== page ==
Kantianism, What is Kantism?July 2, 2021
Kantism or Kantism is the philosophical teaching of the German philosopher Immanuel Kant. From the end of the 18th century to the present, many thinkers have established their philosophy within the framework of Kant’s teaching, Kantism or Kantianism.
After 1786, both the commentators and apprentices of Kant started to work in Germany. In general, thinkers who are followers of Kant from the 18th century to the present took Kant’s philosophy teaching as their starting point and named themselves.
Kantianism has been used for all philosophical tendencies that take Immanuel Kant’s philosophy as their basis. Kantism was especially influential in 19th and 20th century philosophy and emerged as a re-evaluation of Kant’s various categories. In this context, Kantianism shifted to a new interpretation and especially from the middle of the 19th century, Kantianism emerged under the name of Neo-Kantianism.
Kantianism was developed on the basis of universities as an academic or chair philosophy and was named so. In terms of their main tendencies, it is possible to specify these as approaches that adopt Kant’s transcendental idealism on the one hand, and approaches based on Kant’s critical philosophy on the other. With Kant’s transcendental idealism, critical theory of knowledge emerges as the basis from these tendencies.
It is possible to gather the basic areas of Kant’s philosophy teaching within the framework of two fields, in three main currents: Classical Kantians, Post-Kantian and Neo-Kantian.
CRITICISM OF KANTIANism
The tendency to oppose Kant, to transcend critical philosophy, and especially to the a priori constitution of the object, gave birth to the great post-Kantian metaphysics of Fichte, Schelling and Hegel, while Schelling’s “philosophy of nature” later influenced German romanticism ( F. Hölderlin, Novalis, Schlegel, L. Tieck, GH Schubert, Kerner, CG Carus, H. Stefens, FX von Baader, KF Solger, FE Schleiermacher) and Hegel’s ‘dialectical idealism’, first Hegelianism, then He also introduced Marxism as its opposite.
XIX. XX with the second half of the century. At the beginning of the century, a turn towards genuine Kantian criticism emerged. This movement included Renouvier (after 1851 the Essais de Critique Generale [Experiment of General Criticism]), Cournot (probabilism), and Auguste Comte (positivism); At the same time, a broad current of relativism and idealism, namely neo-Kantianism, emerged. The principal representatives of this movement in Germany are: O. Liebman (Kant und die Epigonen [Kant and His Apprentices], 1965); F. A. Lange (Geschichte des Materialismus [History of Materialism]); A, Riehl (Der Philosophische Kritizismus [Philosophical Criticism]); philosophers of the Marburg school (H. Cohen, P. Natorp, E. Cassirer); Baden school philosophers (W. Windelband, H. Rickert, E. Tröltsch, B. Bauch) and relativists (G. Simmel, J. Volkelt, L. Klages), Neo-Kantianism, Thomas Hill Green (1836) in England -1882) by Idealists such as F. H. Bradley, B. Bosanquet and J. Mc Taggart were also influenced by this movement. In Italy, the main representatives of the same movement are C. Cantoni, G. Barzelotti, A. Chiappeli, and in Denmark Harald Höffding.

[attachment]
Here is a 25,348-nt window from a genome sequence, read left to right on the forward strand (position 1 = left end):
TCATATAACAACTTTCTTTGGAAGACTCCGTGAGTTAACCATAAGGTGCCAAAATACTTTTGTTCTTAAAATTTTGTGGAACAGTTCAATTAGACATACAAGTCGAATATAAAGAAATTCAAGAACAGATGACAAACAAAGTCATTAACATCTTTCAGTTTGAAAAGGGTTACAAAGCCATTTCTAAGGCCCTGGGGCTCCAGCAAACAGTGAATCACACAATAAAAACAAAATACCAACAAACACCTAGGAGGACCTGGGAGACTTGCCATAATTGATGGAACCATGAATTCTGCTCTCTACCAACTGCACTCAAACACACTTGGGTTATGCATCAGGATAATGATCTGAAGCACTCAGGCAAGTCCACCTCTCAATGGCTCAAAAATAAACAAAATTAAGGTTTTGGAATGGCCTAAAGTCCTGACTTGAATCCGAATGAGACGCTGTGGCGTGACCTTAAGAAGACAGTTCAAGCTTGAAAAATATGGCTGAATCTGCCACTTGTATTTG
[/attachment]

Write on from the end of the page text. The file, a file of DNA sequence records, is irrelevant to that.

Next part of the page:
The empiriocriticism of R. Avenarius and E. Mach and the “criticism of the sciences” movement in France (J. Lachelier, E. Boutroux, H. Bergson, H. Poincare, P. Duhem) were influenced by Neo-Kantianism. The view (Bachelard, Gonseth), called “open philosophy”, showed how Kant’s a priori could be criticised, by integrating the latest results of the sciences, and tried to overcome this a priori.
Although some started off by criticizing Kant, they reached new systems by following Kant’s footsteps. Fichte, Schelling, Hegel are on this path. Others interpreted Kant in new ways and tried to reconcile it with contemporary thought (new Kantianism).